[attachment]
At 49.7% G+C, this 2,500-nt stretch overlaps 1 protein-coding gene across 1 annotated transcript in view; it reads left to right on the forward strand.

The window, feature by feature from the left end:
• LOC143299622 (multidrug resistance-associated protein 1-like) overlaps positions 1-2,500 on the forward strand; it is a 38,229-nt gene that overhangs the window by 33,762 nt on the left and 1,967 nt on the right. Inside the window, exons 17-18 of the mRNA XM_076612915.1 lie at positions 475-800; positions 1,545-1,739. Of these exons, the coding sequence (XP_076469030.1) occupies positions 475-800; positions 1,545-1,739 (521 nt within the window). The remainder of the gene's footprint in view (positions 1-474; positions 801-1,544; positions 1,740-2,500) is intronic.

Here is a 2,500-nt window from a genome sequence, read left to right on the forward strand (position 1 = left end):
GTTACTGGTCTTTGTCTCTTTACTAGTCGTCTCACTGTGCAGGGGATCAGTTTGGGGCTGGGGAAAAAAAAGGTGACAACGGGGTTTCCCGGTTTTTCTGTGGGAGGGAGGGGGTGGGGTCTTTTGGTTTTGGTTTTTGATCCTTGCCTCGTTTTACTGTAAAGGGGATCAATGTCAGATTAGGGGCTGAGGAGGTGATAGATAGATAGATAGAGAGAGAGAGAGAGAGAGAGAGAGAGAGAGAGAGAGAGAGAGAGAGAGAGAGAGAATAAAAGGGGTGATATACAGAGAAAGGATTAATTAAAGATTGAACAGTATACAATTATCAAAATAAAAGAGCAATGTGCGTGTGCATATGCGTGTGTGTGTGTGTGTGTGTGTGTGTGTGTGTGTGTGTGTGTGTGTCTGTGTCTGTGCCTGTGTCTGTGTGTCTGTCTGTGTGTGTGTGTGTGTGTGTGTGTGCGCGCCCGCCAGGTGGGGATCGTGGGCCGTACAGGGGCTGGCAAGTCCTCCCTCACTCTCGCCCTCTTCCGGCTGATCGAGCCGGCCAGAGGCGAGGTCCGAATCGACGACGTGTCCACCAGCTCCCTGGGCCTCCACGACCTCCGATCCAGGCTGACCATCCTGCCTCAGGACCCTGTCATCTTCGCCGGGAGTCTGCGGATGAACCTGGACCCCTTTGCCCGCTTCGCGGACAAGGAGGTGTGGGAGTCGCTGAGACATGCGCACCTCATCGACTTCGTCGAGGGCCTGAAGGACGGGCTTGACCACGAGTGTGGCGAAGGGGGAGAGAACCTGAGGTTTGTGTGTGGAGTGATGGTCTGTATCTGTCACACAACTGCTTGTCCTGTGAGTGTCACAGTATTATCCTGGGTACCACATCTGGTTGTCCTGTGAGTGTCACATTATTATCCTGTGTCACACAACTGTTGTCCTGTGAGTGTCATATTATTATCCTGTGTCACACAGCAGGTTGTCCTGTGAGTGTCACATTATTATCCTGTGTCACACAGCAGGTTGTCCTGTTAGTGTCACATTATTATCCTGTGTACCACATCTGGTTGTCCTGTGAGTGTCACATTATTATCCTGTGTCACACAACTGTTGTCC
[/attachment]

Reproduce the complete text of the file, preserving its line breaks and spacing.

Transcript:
At 49.7% G+C, this 2,500-nt stretch overlaps 1 protein-coding gene across 1 annotated transcript in view; it reads left to right on the forward strand.

The window, feature by feature from the left end:
• LOC143299622 (multidrug resistance-associated protein 1-like) overlaps positions 1-2,500 on the forward strand; it is a 38,229-nt gene that overhangs the window by 33,762 nt on the left and 1,967 nt on the right. Inside the window, exons 17-18 of the mRNA XM_076612915.1 lie at positions 475-800; positions 1,545-1,739. Of these exons, the coding sequence (XP_076469030.1) occupies positions 475-800; positions 1,545-1,739 (521 nt within the window). The remainder of the gene's footprint in view (positions 1-474; positions 801-1,544; positions 1,740-2,500) is intronic.

Here is a 2,500-nt window from a genome sequence, read left to right on the forward strand (position 1 = left end):
GTTACTGGTCTTTGTCTCTTTACTAGTCGTCTCACTGTGCAGGGGATCAGTTTGGGGCTGGGGAAAAAAAAGGTGACAACGGGGTTTCCCGGTTTTTCTGTGGGAGGGAGGGGGTGGGGTCTTTTGGTTTTGGTTTTTGATCCTTGCCTCGTTTTACTGTAAAGGGGATCAATGTCAGATTAGGGGCTGAGGAGGTGATAGATAGATAGATAGAGAGAGAGAGAGAGAGAGAGAGAGAGAGAGAGAGAGAGAGAGAGAGAGAGAGAGAATAAAAGGGGTGATATACAGAGAAAGGATTAATTAAAGATTGAACAGTATACAATTATCAAAATAAAAGAGCAATGTGCGTGTGCATATGCGTGTGTGTGTGTGTGTGTGTGTGTGTGTGTGTGTGTGTGTGTGTGTCTGTGTCTGTGCCTGTGTCTGTGTGTCTGTCTGTGTGTGTGTGTGTGTGTGTGTGTGCGCGCCCGCCAGGTGGGGATCGTGGGCCGTACAGGGGCTGGCAAGTCCTCCCTCACTCTCGCCCTCTTCCGGCTGATCGAGCCGGCCAGAGGCGAGGTCCGAATCGACGACGTGTCCACCAGCTCCCTGGGCCTCCACGACCTCCGATCCAGGCTGACCATCCTGCCTCAGGACCCTGTCATCTTCGCCGGGAGTCTGCGGATGAACCTGGACCCCTTTGCCCGCTTCGCGGACAAGGAGGTGTGGGAGTCGCTGAGACATGCGCACCTCATCGACTTCGTCGAGGGCCTGAAGGACGGGCTTGACCACGAGTGTGGCGAAGGGGGAGAGAACCTGAGGTTTGTGTGTGGAGTGATGGTCTGTATCTGTCACACAACTGCTTGTCCTGTGAGTGTCACAGTATTATCCTGGGTACCACATCTGGTTGTCCTGTGAGTGTCACATTATTATCCTGTGTCACACAACTGTTGTCCTGTGAGTGTCATATTATTATCCTGTGTCACACAGCAGGTTGTCCTGTGAGTGTCACATTATTATCCTGTGTCACACAGCAGGTTGTCCTGTTAGTGTCACATTATTATCCTGTGTACCACATCTGGTTGTCCTGTGAGTGTCACATTATTATCCTGTGTCACACAACTGTTGTCC